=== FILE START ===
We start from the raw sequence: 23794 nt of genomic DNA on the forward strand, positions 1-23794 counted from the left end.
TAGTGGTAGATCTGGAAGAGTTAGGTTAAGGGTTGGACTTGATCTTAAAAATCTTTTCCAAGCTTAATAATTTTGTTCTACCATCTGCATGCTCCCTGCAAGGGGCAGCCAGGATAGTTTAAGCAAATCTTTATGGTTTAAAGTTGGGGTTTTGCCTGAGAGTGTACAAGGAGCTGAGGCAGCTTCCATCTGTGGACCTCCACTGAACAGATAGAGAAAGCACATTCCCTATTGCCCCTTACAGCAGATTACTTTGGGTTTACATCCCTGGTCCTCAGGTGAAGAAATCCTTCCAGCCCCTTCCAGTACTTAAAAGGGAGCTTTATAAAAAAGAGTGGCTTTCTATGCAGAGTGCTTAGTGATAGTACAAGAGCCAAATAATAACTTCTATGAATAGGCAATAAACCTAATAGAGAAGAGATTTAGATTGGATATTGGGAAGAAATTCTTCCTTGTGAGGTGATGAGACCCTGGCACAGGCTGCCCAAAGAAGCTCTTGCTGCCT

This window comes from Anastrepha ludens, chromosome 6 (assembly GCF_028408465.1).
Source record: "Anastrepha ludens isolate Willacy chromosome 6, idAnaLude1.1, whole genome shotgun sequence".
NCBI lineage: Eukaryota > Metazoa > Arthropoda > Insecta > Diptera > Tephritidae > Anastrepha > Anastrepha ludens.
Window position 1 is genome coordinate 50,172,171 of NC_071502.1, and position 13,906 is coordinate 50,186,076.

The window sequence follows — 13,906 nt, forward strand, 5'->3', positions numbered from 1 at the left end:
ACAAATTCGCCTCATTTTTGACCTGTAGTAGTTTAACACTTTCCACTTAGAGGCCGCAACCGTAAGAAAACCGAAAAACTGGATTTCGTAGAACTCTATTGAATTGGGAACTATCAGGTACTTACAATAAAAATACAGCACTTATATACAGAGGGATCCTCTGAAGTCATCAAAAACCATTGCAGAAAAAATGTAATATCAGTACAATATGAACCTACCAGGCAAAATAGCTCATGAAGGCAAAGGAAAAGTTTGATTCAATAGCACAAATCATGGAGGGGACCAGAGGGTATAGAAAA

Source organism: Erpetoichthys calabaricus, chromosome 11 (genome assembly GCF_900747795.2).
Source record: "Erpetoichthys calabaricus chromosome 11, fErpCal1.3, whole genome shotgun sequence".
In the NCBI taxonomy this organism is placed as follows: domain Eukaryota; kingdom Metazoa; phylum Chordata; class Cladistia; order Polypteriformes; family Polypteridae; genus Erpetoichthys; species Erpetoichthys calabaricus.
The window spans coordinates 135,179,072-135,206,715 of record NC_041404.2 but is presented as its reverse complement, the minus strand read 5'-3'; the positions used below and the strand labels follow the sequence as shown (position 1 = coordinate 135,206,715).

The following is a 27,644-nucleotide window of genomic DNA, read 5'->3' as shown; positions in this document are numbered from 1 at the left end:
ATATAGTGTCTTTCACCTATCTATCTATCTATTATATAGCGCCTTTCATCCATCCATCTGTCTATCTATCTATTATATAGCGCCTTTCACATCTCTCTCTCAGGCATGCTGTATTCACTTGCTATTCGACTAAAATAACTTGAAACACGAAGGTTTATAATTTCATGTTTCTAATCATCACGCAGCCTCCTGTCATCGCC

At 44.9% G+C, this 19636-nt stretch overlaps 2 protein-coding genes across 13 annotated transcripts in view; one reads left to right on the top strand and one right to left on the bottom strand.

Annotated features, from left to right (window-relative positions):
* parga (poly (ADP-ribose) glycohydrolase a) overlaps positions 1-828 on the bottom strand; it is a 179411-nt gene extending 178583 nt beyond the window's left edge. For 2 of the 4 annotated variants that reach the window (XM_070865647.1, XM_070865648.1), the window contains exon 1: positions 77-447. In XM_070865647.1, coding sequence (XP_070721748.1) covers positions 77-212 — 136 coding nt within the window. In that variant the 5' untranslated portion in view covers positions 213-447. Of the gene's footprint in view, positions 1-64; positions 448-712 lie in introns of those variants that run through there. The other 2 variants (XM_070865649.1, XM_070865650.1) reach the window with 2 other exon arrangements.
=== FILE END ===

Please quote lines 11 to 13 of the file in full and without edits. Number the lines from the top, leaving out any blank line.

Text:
In the NCBI taxonomy this organism is placed as follows: domain Eukaryota; kingdom Metazoa; phylum Chordata; class Cladistia; order Polypteriformes; family Polypteridae; genus Erpetoichthys; species Erpetoichthys calabaricus.
The window spans coordinates 135,179,072-135,206,715 of record NC_041404.2 but is presented as its reverse complement, the minus strand read 5'-3'; the positions used below and the strand labels follow the sequence as shown (position 1 = coordinate 135,206,715).

The following is a 27,644-nucleotide window of genomic DNA, read 5'->3' as shown; positions in this document are numbered from 1 at the left end: